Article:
SARI DON’T BE SORRY

I have always been a very traditionally rooted person. Being brought up in a very traditional and cultural Bengali family, saris have always been my first love. Even if I pride myself at the flexibility with which I can endorse a short dress to a nine yard sari, these lay down of handpicked handloom and silk saris come not only with me showing you how to be casual and comfortable in a saree, but also how there can be so many quirky ways of wearing one if you are a non-conformist. Saris are more than a garment, they come with so much of history and generations of hard work that has made them a national cultural identity for a reason. I hope you enjoy these styles and looks and if you want to get your hands on some of these, the details are mentioned at the footer.

1- Gadwal Sari

Gadwal sari is a handcrafted woven sari style in Gadwal of Jogulamba Gadwal district in the Indian state of Telangana. They are most notable for the Zari on the saris for its beautiful exotic designs.Gadwal sarees were a big hit, right from the beginning. Hence, some weavers from Gadwal were sent to Benaras by the king to learn the art of weaving this particular style. The outcome was hand woven variety of Gadwal saris that became immensely popular. The sari consists of cotton body with silk pallu and the golden zari work along the lengths of the borders gives it an exquisite touch.  Gadwal Handloom Centre, established in 1946 by the late Ratan Babu Rao, was mainly responsible for the widespread knowledge and detail regarding the Gadwal Sari.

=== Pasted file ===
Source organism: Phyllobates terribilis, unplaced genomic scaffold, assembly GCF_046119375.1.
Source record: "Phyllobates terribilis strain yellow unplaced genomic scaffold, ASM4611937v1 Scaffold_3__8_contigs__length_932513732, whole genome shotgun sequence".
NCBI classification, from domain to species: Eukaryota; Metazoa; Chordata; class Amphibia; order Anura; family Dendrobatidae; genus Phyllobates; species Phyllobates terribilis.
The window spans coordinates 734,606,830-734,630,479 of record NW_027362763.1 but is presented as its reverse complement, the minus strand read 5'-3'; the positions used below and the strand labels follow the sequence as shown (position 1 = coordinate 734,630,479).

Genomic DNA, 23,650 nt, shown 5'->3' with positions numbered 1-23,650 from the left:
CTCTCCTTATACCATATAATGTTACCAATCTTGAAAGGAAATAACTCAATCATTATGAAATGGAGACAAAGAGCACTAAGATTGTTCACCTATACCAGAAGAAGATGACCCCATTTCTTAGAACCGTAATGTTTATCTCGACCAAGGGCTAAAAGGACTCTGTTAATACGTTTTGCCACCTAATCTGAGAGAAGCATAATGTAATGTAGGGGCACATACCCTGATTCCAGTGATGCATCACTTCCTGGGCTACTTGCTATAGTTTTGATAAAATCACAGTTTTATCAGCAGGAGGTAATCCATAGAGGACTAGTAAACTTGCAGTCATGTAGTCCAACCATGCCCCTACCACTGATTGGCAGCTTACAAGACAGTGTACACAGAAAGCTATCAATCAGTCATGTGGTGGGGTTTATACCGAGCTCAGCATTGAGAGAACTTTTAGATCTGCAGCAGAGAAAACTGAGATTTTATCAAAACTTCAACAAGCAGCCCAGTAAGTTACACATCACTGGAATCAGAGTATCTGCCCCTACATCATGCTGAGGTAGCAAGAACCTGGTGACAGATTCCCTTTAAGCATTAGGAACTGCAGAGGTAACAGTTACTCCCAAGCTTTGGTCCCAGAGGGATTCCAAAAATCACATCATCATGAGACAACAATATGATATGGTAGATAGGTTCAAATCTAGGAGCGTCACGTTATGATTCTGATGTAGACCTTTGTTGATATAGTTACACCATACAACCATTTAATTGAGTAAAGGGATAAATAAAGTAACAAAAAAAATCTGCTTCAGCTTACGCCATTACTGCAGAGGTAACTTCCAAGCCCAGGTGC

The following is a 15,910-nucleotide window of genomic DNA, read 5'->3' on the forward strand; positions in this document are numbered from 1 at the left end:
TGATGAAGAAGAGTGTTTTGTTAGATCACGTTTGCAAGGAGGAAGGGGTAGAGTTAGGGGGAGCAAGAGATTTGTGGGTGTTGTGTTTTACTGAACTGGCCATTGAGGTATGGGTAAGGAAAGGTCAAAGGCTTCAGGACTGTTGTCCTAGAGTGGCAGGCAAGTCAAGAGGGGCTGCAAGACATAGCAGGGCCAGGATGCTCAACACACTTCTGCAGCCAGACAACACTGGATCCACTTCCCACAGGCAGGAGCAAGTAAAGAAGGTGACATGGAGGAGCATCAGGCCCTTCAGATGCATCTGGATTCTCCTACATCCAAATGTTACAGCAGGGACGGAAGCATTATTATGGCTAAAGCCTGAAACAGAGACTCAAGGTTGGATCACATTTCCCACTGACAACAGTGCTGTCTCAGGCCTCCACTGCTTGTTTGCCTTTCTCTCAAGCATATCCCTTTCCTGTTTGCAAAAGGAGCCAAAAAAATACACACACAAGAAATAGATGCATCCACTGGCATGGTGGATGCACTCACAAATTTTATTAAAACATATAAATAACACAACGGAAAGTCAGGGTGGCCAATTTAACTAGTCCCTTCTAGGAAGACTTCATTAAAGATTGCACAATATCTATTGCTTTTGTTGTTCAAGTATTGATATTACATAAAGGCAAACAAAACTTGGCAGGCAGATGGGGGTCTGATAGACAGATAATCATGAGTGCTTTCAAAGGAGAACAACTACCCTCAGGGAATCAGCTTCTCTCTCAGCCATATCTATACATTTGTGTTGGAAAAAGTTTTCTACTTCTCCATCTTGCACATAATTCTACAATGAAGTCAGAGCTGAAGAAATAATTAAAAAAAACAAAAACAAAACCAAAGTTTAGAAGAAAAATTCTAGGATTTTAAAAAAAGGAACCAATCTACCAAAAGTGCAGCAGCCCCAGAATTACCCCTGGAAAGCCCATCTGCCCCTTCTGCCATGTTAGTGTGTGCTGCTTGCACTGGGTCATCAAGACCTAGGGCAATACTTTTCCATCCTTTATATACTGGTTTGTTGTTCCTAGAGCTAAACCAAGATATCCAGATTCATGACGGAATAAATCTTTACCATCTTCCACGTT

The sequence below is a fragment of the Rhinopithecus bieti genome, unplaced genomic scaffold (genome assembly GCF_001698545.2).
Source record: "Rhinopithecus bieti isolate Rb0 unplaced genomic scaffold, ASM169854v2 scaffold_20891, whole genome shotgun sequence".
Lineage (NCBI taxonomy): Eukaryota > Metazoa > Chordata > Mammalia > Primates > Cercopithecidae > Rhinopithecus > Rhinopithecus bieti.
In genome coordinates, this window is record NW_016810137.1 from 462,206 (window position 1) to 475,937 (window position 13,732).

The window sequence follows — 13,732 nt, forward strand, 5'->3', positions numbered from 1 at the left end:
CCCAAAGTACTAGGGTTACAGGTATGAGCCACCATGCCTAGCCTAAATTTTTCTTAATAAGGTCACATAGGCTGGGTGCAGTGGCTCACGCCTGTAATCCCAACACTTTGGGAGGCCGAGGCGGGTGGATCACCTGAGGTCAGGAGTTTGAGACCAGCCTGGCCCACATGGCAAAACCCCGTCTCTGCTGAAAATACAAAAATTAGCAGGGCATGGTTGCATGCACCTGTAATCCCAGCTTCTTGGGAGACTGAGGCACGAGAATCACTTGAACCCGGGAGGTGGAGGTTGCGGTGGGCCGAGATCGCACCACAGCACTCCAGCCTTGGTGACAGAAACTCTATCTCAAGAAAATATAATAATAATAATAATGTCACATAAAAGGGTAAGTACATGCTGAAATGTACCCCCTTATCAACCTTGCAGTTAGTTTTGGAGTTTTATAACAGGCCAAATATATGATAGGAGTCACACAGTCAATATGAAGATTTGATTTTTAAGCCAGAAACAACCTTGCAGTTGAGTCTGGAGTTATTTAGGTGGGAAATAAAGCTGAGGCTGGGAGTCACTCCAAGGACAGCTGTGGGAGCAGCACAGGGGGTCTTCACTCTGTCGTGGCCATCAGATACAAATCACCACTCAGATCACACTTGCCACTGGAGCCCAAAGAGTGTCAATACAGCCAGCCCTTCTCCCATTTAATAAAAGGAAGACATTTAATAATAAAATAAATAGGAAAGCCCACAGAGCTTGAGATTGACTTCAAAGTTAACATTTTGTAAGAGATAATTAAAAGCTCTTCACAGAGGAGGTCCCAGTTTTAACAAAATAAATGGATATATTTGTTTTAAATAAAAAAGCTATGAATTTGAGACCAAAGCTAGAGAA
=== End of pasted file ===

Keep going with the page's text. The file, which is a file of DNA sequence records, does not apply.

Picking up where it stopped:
2- The Kantha Sari

Kantha is one of the oldest forms of embroidery that originated in India. Its origins can be traced back to the ancient pre Vedic ages, however, Kantha embroidery as we know it today was found in Krishnadas Kaviraj’s 500 year old book, Chaitanya Charitamrita. Motifs found in early Kantha embroidery include many symbols that were derived from ancient art. Rural housewives in West Bengal played a significant part in the evolution of Kantha embroidery. It was customary for these women to make use of Kantha’s widely used running stitch and embroidery techniques. For centuries, the techniques of the hereditary craft were, and still are, passed down from mother to daughter. Though it continued to be practised amongst rural women, recognition of the craft faded over time, until it was revived on a global scale in the 1940s by the renowned Kala Bhavana Institute of Fine Arts, which part of the Viswa-Bharati University in Shantiniketan, West Bengal. It was revived yet again by Shamlu Dudeja in the 1980s when she founded Self Help Enterprise (SHE) that helped empower women and their livelihood through Kantha embroidery.

3- The Chiffon and Silk Sari